Recently, I saw Social Network at The Lake. Going to a movie theater “by yourself” (odd phrase) is something of a paradox. A theater, after all, is a very public place. You’re sharing the space, and the movie, with dozens, if not hundreds of other people.
Yet viewing a film is a solitary experience, even when you’re with someone (unless you’re with someone who can’t resist leaning over and sharing his pithy insights).
Then again, what distinguishes the silver screen from watching a DVD at home is the ability to leave yourself behind and literally “lose yourself” in another world, a small out-of-the-body experience that film critic Andrew Sarris dubbed “Primal Screen.”
Film viewing also turns us into voyeurs, as we watch simulated lives from a private place in the dark. Being alone in a theater where everyone else is paired up or part of a group intensifies the sense of the solitary.
But as complicated as going to a movie can be, it was even more complicated seeing Social Network, which is the movie about how Mark Zuckerberg started Facebook.
Facebook is the phenomenon of our times, in seven short years exploding to 500 million members. Whatever else you might say about social media, it demonstrates how desperately human beings need to feel connected.
The irony in Social Network is that Facebook was born of Zuckerberg’s inability to connect. Spurned by the woman he desires, socially inept and too smart for his own good, he develops the network of all networks, then holds on for dear life as it takes him for the ride of his life.
According to Wikipedia, “On Zuckerberg’s page, he lists his personal interests as “openness, making things that help people connect and share what’s important to them, revolutions, information flow, minimalism.”
The only thing Facebook doesn’t do for him, according to the film, is cure his loneliness. The manchild (he’s only 26) who got us all to connect can’t connect.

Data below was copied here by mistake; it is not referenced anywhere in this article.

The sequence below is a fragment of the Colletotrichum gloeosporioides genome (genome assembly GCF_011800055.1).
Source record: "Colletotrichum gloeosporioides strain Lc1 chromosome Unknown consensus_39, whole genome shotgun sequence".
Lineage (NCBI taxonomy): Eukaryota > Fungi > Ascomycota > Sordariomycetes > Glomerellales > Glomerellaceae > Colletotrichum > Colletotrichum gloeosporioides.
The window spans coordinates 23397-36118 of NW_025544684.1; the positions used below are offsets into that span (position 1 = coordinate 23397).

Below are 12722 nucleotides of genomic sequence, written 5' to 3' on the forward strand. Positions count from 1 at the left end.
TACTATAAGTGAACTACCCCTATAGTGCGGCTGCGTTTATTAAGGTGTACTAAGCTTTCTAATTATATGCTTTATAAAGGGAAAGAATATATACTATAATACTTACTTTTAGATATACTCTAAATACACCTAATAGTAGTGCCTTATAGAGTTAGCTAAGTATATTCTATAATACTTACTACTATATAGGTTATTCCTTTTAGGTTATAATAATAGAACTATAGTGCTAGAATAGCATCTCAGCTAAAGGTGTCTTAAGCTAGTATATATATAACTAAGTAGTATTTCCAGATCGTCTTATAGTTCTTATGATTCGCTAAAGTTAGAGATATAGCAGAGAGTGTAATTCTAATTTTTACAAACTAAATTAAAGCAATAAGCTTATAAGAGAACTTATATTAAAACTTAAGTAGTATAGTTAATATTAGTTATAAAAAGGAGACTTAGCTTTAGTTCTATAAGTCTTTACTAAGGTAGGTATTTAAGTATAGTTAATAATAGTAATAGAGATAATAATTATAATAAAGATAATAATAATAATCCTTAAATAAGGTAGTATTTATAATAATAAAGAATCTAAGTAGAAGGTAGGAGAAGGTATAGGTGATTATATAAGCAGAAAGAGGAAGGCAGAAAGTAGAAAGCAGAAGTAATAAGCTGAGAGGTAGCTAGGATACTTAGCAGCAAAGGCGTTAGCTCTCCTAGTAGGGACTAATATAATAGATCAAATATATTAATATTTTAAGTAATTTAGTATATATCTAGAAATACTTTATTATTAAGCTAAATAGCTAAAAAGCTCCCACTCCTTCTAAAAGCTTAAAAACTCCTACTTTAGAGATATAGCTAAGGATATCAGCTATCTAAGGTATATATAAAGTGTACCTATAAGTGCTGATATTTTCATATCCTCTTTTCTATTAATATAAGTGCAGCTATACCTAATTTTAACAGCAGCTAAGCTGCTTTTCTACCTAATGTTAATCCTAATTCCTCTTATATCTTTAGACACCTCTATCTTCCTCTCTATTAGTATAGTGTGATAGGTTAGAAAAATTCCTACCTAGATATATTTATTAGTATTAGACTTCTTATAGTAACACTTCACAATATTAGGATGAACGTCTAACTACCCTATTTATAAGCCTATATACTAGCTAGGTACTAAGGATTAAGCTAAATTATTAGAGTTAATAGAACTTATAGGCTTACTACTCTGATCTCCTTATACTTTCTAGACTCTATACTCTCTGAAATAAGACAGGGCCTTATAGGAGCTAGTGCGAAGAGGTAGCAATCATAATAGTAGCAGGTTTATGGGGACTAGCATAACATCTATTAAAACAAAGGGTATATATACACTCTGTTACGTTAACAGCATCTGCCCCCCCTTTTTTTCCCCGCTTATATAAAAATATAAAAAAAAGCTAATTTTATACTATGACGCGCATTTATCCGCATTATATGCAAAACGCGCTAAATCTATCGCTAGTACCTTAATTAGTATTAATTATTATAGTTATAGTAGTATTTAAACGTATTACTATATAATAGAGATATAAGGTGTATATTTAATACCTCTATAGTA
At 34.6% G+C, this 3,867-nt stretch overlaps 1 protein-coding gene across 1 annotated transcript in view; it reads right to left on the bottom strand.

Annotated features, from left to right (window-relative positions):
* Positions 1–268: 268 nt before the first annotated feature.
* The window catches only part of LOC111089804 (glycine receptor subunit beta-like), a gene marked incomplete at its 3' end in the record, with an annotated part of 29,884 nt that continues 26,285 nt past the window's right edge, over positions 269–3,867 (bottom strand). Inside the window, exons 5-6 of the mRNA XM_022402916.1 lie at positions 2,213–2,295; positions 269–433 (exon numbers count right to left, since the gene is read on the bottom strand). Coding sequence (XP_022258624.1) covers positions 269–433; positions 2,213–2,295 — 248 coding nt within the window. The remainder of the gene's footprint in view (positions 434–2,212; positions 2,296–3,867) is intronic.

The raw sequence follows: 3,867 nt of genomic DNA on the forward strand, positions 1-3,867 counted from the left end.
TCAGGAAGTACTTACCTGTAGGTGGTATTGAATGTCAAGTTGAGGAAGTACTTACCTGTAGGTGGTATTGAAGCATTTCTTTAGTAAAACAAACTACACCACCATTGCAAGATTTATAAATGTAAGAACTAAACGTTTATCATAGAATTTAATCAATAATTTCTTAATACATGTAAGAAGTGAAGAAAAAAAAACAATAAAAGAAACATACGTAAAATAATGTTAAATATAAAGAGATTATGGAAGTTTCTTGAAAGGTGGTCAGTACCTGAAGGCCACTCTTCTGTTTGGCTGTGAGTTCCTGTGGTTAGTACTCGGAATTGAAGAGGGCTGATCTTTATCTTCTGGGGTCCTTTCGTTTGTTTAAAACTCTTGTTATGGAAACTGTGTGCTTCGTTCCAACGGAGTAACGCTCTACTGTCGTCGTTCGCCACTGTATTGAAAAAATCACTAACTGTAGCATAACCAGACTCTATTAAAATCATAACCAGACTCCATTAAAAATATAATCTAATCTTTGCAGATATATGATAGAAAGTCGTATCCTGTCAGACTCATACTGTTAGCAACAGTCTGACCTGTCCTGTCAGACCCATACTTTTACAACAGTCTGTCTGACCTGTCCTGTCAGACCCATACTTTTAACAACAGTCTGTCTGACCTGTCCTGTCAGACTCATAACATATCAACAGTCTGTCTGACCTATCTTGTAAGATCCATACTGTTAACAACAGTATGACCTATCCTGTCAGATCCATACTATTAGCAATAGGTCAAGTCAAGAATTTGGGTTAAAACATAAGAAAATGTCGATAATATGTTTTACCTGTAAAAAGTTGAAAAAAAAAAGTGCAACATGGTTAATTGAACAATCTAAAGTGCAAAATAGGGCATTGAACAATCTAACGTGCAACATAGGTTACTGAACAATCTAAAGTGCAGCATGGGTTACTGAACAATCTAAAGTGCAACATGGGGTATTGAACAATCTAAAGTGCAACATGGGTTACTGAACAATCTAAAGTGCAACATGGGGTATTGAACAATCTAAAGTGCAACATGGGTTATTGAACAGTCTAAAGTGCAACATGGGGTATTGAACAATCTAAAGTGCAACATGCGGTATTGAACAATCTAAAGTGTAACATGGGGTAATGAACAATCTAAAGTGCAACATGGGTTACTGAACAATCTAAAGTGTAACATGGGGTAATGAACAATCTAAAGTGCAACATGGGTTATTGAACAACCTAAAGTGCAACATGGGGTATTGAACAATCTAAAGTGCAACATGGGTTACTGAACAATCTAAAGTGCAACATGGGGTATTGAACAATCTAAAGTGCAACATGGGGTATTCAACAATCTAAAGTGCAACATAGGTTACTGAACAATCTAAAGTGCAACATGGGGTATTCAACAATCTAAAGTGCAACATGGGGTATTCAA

Which is the main rap against Facebook and social media in general. It creates the “illusion” of connection, but in the long run it works against actual encounter. Thanks to the Internet, critics say, we have never been more connected — or more alienated. We internet, you might say, but we don’t interact.
While that’s too simplistic, it’s probably fair to say that though Facebook has changed the world, it hasn’t cured our separation anxiety. At the end of the film, we see Zuckerberg obsessively refreshing his screen hoping for a reply from the young woman who initially spurned him — his object of desire, his Rosebud (to reference another cinematic profile of an isolated media mogul, Citizen Kane).
Meanwhile, I’m watching this along with a hundred other people, most of whom are “on” Facebook.
I feel like a stranger in a strange new world.
Overall, I enjoy my “unconnected” time. I also think it’s healthy. True solitude is something we need. So is genuine intimacy. When you have too much of one, you’re driven to seek the other. Finding a balance is the objective.
With all due respect to the Garden of Eden and the apple (no, not Apple), separateness is our true original sin. Eastern religions would say it’s our original illusion. We’re all connected. We just don’t realize it. We live in a culture that worships individualism even as we find selfishness abhorrent.
We’re confused — and lonely. No wonder we’re such rabid monotheists. God is our ultimate vision of oneness. We pray to be saved from the torturous multiplicities and ambiguities of our earthly existence.
We crave union, sometimes through sexual relations, sometimes through worshipping our particular vision of the divine in church, sometimes through mass political hysteria, and more and more often through the Internet. Our individuality feels like a prison. We long to lose ourselves in something greater — even when it isn’t always good for us.
Blissful, loving union, to be sure, is our dearest wish for the Hereafter.
Which is the next film I plan to see at the Lake Theatre.